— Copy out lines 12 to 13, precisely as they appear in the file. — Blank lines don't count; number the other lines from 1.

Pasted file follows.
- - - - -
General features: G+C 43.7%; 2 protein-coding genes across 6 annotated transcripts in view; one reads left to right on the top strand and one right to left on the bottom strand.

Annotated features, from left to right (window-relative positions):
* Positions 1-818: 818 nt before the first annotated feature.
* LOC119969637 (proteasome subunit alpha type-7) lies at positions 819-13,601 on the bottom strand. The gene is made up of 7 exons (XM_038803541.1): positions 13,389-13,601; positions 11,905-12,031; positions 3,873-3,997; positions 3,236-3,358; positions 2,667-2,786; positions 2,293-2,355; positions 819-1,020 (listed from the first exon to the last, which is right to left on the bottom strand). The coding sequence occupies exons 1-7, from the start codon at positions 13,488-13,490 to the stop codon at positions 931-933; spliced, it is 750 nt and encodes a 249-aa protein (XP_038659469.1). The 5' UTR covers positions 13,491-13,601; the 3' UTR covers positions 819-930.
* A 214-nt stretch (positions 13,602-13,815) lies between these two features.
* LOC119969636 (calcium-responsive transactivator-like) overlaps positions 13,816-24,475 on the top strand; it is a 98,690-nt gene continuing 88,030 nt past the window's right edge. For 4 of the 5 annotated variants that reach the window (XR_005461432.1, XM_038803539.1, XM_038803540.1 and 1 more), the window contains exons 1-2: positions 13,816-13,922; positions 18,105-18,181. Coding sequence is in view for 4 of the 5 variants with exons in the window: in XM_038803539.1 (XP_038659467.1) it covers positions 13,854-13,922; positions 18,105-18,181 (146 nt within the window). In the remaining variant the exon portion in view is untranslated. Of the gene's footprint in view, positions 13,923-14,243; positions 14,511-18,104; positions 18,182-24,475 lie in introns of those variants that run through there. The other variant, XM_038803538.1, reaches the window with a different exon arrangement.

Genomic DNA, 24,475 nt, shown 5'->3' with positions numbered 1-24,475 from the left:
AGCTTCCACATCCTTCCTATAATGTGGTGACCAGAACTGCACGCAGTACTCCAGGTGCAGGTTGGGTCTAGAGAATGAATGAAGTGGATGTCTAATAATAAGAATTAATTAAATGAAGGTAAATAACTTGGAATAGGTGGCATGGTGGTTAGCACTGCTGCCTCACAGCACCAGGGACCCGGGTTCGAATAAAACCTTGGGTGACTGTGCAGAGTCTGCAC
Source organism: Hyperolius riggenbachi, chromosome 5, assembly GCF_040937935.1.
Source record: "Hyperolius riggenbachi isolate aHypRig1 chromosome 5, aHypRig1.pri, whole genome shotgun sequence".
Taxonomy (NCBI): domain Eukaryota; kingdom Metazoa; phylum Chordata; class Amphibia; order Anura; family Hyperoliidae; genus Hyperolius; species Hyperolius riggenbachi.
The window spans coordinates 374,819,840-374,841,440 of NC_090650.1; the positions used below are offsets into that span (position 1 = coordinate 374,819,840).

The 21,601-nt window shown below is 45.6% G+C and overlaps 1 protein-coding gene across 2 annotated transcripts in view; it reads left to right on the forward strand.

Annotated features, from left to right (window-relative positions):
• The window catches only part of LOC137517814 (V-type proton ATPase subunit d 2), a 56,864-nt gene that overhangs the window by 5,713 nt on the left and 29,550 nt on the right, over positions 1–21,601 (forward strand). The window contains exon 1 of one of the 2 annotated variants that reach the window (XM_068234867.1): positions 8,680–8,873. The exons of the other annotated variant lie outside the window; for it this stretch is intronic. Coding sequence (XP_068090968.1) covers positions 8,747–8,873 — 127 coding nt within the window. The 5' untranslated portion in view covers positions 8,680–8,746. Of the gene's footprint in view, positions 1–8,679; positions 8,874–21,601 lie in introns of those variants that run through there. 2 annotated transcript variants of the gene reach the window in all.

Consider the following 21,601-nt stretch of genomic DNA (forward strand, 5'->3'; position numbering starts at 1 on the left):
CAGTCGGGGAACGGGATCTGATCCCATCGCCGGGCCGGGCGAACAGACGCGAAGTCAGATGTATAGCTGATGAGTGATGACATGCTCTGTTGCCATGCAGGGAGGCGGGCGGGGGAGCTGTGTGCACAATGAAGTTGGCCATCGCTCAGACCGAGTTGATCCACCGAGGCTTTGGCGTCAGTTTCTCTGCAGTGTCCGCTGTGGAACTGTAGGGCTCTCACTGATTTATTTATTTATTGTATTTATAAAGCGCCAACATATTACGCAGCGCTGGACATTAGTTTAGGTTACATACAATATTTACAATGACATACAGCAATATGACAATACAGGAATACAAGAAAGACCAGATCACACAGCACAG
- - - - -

The window spans coordinates 374,819,840-374,841,440 of NC_090650.1; the positions used below are offsets into that span (position 1 = coordinate 374,819,840).

The 21,601-nt window shown below is 45.6% G+C and overlaps 1 protein-coding gene across 2 annotated transcripts in view; it reads left to right on the forward strand.